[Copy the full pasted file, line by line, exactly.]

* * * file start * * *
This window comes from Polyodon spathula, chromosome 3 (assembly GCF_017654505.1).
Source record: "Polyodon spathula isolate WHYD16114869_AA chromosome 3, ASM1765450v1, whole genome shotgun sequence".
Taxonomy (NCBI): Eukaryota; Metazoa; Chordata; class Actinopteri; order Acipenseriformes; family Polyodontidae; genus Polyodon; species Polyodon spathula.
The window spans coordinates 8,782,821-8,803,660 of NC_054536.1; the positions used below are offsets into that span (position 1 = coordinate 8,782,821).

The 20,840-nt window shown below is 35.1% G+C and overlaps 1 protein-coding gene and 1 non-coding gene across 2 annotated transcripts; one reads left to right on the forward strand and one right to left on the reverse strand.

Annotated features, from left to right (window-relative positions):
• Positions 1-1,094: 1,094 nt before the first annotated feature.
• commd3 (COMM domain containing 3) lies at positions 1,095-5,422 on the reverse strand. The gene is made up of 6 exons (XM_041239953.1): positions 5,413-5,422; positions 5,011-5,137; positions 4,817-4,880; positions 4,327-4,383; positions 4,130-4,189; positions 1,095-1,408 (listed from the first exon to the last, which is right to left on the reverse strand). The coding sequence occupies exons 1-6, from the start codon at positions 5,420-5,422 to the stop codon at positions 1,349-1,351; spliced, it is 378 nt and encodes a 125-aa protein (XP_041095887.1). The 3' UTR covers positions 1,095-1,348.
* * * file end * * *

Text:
This window comes from Polyodon spathula, chromosome 3 (assembly GCF_017654505.1).
Source record: "Polyodon spathula isolate WHYD16114869_AA chromosome 3, ASM1765450v1, whole genome shotgun sequence".
Taxonomy (NCBI): Eukaryota; Metazoa; Chordata; class Actinopteri; order Acipenseriformes; family Polyodontidae; genus Polyodon; species Polyodon spathula.
The window spans coordinates 8,782,821-8,803,660 of NC_054536.1; the positions used below are offsets into that span (position 1 = coordinate 8,782,821).

The 20,840-nt window shown below is 35.1% G+C and overlaps 1 protein-coding gene and 1 non-coding gene across 2 annotated transcripts; one reads left to right on the forward strand and one right to left on the reverse strand.

Annotated features, from left to right (window-relative positions):
• Positions 1-1,094: 1,094 nt before the first annotated feature.
• commd3 (COMM domain containing 3) lies at positions 1,095-5,422 on the reverse strand. The gene is made up of 6 exons (XM_041239953.1): positions 5,413-5,422; positions 5,011-5,137; positions 4,817-4,880; positions 4,327-4,383; positions 4,130-4,189; positions 1,095-1,408 (listed from the first exon to the last, which is right to left on the reverse strand). The coding sequence occupies exons 1-6, from the start codon at positions 5,420-5,422 to the stop codon at positions 1,349-1,351; spliced, it is 378 nt and encodes a 125-aa protein (XP_041095887.1). The 3' UTR covers positions 1,095-1,348.